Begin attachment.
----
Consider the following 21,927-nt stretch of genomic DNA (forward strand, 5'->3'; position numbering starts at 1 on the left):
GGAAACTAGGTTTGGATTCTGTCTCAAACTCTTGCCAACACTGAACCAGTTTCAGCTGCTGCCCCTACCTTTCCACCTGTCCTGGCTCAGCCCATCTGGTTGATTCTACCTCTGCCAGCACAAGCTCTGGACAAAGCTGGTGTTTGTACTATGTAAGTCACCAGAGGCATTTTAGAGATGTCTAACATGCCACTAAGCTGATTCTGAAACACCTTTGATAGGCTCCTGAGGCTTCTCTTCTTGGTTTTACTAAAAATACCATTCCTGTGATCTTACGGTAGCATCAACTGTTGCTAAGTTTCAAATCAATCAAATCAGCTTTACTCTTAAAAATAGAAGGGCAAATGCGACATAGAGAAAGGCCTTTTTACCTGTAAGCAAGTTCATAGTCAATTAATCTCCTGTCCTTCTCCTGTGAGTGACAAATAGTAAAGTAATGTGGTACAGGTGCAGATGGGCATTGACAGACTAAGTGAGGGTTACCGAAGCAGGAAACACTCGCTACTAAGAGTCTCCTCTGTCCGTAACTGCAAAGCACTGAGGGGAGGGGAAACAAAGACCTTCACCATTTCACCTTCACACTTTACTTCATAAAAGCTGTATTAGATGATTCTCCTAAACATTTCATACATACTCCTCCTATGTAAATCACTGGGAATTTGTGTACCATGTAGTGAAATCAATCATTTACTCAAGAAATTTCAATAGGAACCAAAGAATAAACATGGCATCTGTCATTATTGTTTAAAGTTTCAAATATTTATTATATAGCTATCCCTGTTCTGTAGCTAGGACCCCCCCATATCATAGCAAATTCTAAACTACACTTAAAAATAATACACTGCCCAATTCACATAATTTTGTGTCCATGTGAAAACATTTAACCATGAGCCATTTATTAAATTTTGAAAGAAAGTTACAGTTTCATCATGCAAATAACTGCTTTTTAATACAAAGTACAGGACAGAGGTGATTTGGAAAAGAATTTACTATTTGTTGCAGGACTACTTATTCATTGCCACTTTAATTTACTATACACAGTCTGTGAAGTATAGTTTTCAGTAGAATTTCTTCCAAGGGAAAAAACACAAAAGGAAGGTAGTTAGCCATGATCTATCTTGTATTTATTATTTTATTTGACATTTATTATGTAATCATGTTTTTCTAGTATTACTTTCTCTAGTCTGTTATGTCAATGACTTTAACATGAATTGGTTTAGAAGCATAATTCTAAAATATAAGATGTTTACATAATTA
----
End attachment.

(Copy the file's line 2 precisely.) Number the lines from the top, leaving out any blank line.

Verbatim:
GGAAACTAGGTTTGGATTCTGTCTCAAACTCTTGCCAACACTGAACCAGTTTCAGCTGCTGCCCCTACCTTTCCACCTGTCCTGGCTCAGCCCATCTGGTTGATTCTACCTCTGCCAGCACAAGCTCTGGACAAAGCTGGTGTTTGTACTATGTAAGTCACCAGAGGCATTTTAGAGATGTCTAACATGCCACTAAGCTGATTCTGAAACACCTTTGATAGGCTCCTGAGGCTTCTCTTCTTGGTTTTACTAAAAATACCATTCCTGTGATCTTACGGTAGCATCAACTGTTGCTAAGTTTCAAATCAATCAAATCAGCTTTACTCTTAAAAATAGAAGGGCAAATGCGACATAGAGAAAGGCCTTTTTACCTGTAAGCAAGTTCATAGTCAATTAATCTCCTGTCCTTCTCCTGTGAGTGACAAATAGTAAAGTAATGTGGTACAGGTGCAGATGGGCATTGACAGACTAAGTGAGGGTTACCGAAGCAGGAAACACTCGCTACTAAGAGTCTCCTCTGTCCGTAACTGCAAAGCACTGAGGGGAGGGGAAACAAAGACCTTCACCATTTCACCTTCACACTTTACTTCATAAAAGCTGTATTAGATGATTCTCCTAAACATTTCATACATACTCCTCCTATGTAAATCACTGGGAATTTGTGTACCATGTAGTGAAATCAATCATTTACTCAAGAAATTTCAATAGGAACCAAAGAATAAACATGGCATCTGTCATTATTGTTTAAAGTTTCAAATATTTATTATATAGCTATCCCTGTTCTGTAGCTAGGACCCCCCCATATCATAGCAAATTCTAAACTACACTTAAAAATAATACACTGCCCAATTCACATAATTTTGTGTCCATGTGAAAACATTTAACCATGAGCCATTTATTAAATTTTGAAAGAAAGTTACAGTTTCATCATGCAAATAACTGCTTTTTAATACAAAGTACAGGACAGAGGTGATTTGGAAAAGAATTTACTATTTGTTGCAGGACTACTTATTCATTGCCACTTTAATTTACTATACACAGTCTGTGAAGTATAGTTTTCAGTAGAATTTCTTCCAAGGGAAAAAACACAAAAGGAAGGTAGTTAGCCATGATCTATCTTGTATTTATTATTTTATTTGACATTTATTATGTAATCATGTTTTTCTAGTATTACTTTCTCTAGTCTGTTATGTCAATGACTTTAACATGAATTGGTTTAGAAGCATAATTCTAAAATATAAGATGTTTACATAATTA